Finally, let us not forget that the Augustus was, in fact, responsible for monumental acts of violence, war, and destruction. He is not to praised too highly.

  • um….

    what annie said

  • Oh, dear… it has almost come down to an ‘are you a pre-empire, post-empire, current-empire’ kinda debate. For the sake of reference I believe that all three are true.

    The empire word is a little bit of a loaded term that does freak people out.

    However, as a citizen of a vassal state of [the yet to come] empire, I would say that however you might name it, the influence that the USA culturally, economically, theologicially, scientifically, and (yes) politically cannot be understated. The world is waiting with baited breath as to whom may end up living in the White House. The fact that the presidential debates have been broadcast live in Australia on our national public broadcaster is an indicator of our concern.

    It is hard not to be cynical to the conclusion that whomever wins the presidential race – a US-born citizen [politician] will be living in the White House.

    I just hope for the sake of humanity that the people of the USA vote with the desire for justice and mercy – for the love of the world. Whomever gets elected, the people around the globe can only hope that the focus of the next president is of the same concern.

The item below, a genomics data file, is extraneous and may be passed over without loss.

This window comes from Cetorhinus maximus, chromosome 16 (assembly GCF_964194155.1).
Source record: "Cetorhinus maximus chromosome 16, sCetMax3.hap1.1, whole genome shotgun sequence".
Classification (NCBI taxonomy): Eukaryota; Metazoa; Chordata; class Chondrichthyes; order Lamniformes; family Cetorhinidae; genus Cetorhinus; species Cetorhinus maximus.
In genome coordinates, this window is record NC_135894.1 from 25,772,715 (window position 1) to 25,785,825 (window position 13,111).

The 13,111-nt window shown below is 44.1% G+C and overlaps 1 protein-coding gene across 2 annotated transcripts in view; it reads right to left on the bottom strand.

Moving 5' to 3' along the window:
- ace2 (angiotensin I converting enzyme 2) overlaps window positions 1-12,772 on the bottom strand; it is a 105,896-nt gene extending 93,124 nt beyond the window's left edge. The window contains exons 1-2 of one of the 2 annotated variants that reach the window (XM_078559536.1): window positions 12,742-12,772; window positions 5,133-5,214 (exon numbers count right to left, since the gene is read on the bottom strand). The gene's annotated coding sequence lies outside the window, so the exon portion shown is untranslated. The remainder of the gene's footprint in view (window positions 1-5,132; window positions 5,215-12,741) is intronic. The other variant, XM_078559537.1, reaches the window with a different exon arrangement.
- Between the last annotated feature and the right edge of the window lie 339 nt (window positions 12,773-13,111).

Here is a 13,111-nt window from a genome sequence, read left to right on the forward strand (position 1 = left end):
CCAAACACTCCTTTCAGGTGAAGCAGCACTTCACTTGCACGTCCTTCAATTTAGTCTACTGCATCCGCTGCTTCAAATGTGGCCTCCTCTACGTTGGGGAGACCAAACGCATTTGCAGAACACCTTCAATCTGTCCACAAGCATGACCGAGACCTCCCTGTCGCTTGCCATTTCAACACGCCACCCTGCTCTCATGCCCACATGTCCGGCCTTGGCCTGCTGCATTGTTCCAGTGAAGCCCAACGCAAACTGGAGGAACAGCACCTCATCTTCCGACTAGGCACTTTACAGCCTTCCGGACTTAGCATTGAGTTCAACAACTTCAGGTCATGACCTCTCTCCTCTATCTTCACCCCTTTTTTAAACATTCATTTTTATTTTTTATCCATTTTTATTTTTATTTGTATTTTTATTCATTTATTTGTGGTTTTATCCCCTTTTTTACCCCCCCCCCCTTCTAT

• Great post, Tony. I agree wholeheartedly. And I also agree with all of the previous comments.

    When I think of the US as an empire, I’m thinking not as a classics major, but in a general kind of way. I think the US exercises a pervasive kind of cultural dominance (and the economic influence might be ‘exhibit A’ of that) that is felt around the world. It is in many ways good and welcome, and in others unappreciated and detrimental. But from where I sit, the rest of the world doesn’t have much choice in whether to accept or reject it.

  • Uh, I’m not too familiar with the so-called “Hauerwasian mafia” (gosh, what a tired moniker!) talking about the U.S. nation-state as an empire. If they do, they’re being very sloppy.

    I am, however, quite familiar with your buddy Jim Wallis mistakenly describing the United States as “the empire” (see http://www.sojo.net/index.cfm?action=magazine.article&issue=soj0309&article=030910 ). Jim would do well to read a little Hardt & Negri, who made your point about a decade ago.